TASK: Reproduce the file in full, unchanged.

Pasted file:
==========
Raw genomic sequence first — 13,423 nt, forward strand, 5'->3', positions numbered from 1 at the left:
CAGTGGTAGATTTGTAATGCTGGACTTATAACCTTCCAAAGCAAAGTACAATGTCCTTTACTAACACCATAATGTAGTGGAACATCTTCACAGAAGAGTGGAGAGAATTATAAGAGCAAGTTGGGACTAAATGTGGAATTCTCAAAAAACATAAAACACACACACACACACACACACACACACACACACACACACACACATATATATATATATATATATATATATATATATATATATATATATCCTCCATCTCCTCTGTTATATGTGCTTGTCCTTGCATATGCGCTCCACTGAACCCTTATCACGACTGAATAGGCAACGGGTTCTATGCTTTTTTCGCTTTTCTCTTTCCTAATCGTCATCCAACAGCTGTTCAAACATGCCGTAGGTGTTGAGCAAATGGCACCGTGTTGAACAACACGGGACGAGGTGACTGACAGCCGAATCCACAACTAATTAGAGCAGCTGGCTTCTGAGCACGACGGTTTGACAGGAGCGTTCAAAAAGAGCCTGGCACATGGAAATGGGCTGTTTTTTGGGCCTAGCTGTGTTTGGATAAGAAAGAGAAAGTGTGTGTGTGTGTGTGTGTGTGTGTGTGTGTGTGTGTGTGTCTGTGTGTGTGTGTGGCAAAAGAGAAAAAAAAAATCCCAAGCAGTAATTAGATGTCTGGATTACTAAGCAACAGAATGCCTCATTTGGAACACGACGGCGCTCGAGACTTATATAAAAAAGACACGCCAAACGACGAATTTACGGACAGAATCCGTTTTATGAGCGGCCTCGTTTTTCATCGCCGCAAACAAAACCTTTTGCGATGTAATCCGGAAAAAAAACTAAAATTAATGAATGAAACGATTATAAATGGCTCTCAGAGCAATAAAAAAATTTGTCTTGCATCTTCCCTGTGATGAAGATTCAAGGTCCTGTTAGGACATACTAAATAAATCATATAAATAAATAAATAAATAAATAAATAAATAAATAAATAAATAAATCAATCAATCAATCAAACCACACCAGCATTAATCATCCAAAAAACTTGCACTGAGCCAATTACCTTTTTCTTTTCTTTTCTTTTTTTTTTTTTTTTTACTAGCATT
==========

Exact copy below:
Raw genomic sequence first — 13,423 nt, forward strand, 5'->3', positions numbered from 1 at the left:
CAGTGGTAGATTTGTAATGCTGGACTTATAACCTTCCAAAGCAAAGTACAATGTCCTTTACTAACACCATAATGTAGTGGAACATCTTCACAGAAGAGTGGAGAGAATTATAAGAGCAAGTTGGGACTAAATGTGGAATTCTCAAAAAACATAAAACACACACACACACACACACACACACACACACACACACACACACATATATATATATATATATATATATATATATATATATATATATATCCTCCATCTCCTCTGTTATATGTGCTTGTCCTTGCATATGCGCTCCACTGAACCCTTATCACGACTGAATAGGCAACGGGTTCTATGCTTTTTTCGCTTTTCTCTTTCCTAATCGTCATCCAACAGCTGTTCAAACATGCCGTAGGTGTTGAGCAAATGGCACCGTGTTGAACAACACGGGACGAGGTGACTGACAGCCGAATCCACAACTAATTAGAGCAGCTGGCTTCTGAGCACGACGGTTTGACAGGAGCGTTCAAAAAGAGCCTGGCACATGGAAATGGGCTGTTTTTTGGGCCTAGCTGTGTTTGGATAAGAAAGAGAAAGTGTGTGTGTGTGTGTGTGTGTGTGTGTGTGTGTGTGTGTGTCTGTGTGTGTGTGTGGCAAAAGAGAAAAAAAAAATCCCAAGCAGTAATTAGATGTCTGGATTACTAAGCAACAGAATGCCTCATTTGGAACACGACGGCGCTCGAGACTTATATAAAAAAGACACGCCAAACGACGAATTTACGGACAGAATCCGTTTTATGAGCGGCCTCGTTTTTCATCGCCGCAAACAAAACCTTTTGCGATGTAATCCGGAAAAAAAACTAAAATTAATGAATGAAACGATTATAAATGGCTCTCAGAGCAATAAAAAAATTTGTCTTGCATCTTCCCTGTGATGAAGATTCAAGGTCCTGTTAGGACATACTAAATAAATCATATAAATAAATAAATAAATAAATAAATAAATAAATAAATAAATAAATCAATCAATCAATCAAACCACACCAGCATTAATCATCCAAAAAACTTGCACTGAGCCAATTACCTTTTTCTTTTCTTTTCTTTTTTTTTTTTTTTTTACTAGCATT